Rationale: Mesenchymal stem cells secrete paracrine factors that can regulate lung permeability and decrease inflammation, making it a potentially attractive therapy for acute lung injury. However, concerns exist whether mesenchymal stem cells' immunomodulatory properties may have detrimental effects if targeted toward infectious causes of lung injury.
Objectives: Therefore, we tested the effect of mesenchymal stem cells on lung fluid balance, acute inflammation, and bacterial clearance.
Methods: We developed an Escherichia coli pneumonia model in our ex vivo perfused human lung to test the therapeutic effects of mesenchymal stem cells on bacterial-induced acute lung injury.
Measurements and main results: Clinical-grade human mesenchymal stem cells restored alveolar fluid clearance to a normal level, decreased inflammation, and were associated with increased bacterial killing and reduced bacteremia, in part through increased alveolar macrophage phagocytosis and secretion of antimicrobial factors. Keratinocyte growth factor, a soluble factor secreted by mesenchymal stem cells, duplicated most of the antimicrobial effects. In subsequent in vitro studies, we discovered that human monocytes expressed the keratinocyte growth factor receptor, and that keratinocyte growth factor decreased apoptosis of human monocytes through AKT phosphorylation, an effect that increased bacterial clearance. Inhibition of keratinocyte growth factor by a neutralizing antibody reduced the antimicrobial effects of mesenchymal stem cells in the ex vivo perfused human lung and monocytes grown in vitro injured with E. coli bacteria.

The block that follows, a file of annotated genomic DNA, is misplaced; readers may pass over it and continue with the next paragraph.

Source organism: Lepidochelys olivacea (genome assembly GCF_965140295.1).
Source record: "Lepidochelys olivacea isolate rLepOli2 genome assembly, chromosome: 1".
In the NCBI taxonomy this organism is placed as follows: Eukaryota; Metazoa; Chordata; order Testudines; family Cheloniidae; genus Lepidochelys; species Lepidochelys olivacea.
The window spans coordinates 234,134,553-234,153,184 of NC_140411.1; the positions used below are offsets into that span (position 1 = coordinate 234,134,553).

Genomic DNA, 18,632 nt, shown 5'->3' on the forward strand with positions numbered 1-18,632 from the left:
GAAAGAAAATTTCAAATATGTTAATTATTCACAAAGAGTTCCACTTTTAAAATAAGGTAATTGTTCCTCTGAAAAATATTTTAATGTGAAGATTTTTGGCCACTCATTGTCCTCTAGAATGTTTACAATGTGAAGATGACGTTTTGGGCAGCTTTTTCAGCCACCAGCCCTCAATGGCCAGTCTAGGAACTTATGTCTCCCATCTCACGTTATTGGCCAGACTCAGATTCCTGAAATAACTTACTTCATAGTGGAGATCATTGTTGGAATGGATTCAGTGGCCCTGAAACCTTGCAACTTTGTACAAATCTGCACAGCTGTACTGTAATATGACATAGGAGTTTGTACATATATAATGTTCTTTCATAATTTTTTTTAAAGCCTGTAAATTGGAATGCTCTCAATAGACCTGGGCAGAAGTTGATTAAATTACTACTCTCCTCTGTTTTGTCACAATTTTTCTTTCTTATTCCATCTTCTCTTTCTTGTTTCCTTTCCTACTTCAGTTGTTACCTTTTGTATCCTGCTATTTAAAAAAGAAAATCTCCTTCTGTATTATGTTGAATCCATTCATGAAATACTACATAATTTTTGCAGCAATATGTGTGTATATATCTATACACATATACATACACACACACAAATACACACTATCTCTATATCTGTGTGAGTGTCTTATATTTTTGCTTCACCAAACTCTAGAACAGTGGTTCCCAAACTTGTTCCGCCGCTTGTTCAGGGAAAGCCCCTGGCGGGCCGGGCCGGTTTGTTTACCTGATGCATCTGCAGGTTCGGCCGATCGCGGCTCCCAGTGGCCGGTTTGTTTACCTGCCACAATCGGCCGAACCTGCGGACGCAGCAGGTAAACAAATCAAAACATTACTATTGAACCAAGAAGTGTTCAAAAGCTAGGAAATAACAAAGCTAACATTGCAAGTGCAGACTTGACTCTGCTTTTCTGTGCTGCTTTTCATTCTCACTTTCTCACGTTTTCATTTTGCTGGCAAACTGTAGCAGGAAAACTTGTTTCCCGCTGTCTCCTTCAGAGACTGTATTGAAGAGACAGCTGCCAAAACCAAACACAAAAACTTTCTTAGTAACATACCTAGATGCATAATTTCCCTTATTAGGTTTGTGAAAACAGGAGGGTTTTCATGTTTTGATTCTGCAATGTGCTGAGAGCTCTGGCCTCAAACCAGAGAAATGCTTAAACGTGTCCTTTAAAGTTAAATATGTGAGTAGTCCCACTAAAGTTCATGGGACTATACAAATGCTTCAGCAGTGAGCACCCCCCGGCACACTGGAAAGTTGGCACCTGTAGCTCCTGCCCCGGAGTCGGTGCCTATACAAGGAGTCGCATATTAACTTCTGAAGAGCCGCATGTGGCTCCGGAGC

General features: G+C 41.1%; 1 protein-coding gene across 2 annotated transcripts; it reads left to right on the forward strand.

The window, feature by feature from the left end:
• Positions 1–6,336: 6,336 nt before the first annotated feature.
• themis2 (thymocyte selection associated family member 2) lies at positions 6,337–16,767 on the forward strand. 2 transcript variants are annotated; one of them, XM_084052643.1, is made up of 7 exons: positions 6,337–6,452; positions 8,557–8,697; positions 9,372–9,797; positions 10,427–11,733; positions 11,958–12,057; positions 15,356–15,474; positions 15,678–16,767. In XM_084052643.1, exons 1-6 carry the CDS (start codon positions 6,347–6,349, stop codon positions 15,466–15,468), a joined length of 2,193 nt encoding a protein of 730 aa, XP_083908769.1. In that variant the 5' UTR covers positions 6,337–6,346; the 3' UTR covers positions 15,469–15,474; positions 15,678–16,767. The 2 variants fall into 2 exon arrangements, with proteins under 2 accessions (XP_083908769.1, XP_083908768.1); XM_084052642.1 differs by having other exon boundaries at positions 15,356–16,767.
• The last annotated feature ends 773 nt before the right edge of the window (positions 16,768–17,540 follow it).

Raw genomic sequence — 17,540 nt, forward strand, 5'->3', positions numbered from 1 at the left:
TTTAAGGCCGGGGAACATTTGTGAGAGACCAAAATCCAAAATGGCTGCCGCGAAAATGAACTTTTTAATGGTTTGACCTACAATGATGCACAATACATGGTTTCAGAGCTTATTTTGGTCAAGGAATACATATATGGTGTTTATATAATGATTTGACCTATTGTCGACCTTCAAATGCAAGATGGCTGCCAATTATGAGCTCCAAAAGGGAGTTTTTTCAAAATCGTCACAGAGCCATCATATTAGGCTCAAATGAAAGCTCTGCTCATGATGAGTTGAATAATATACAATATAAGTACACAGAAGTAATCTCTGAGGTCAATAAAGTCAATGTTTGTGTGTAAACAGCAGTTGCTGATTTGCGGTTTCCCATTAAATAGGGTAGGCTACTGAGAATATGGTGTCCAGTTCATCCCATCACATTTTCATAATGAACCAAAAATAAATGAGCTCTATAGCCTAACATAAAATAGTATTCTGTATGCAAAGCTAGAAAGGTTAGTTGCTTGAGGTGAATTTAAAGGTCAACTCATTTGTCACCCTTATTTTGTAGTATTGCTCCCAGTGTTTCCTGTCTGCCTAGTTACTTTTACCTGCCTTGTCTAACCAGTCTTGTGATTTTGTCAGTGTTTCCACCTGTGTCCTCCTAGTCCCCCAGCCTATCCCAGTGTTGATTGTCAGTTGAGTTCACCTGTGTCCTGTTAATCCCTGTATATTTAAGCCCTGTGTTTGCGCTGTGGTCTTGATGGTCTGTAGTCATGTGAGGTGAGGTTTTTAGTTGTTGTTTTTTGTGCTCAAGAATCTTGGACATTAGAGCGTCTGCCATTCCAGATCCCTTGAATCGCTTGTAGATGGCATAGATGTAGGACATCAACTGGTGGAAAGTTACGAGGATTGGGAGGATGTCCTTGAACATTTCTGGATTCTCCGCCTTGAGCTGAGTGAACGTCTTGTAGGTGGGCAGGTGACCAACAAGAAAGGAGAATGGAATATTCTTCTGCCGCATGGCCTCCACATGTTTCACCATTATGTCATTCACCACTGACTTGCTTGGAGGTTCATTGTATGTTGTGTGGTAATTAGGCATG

Conclusions: In E. coli-injured human lungs, mesenchymal stem cells restored alveolar fluid clearance, reduced inflammation, and exerted antimicrobial activity, in part through keratinocyte growth factor secretion.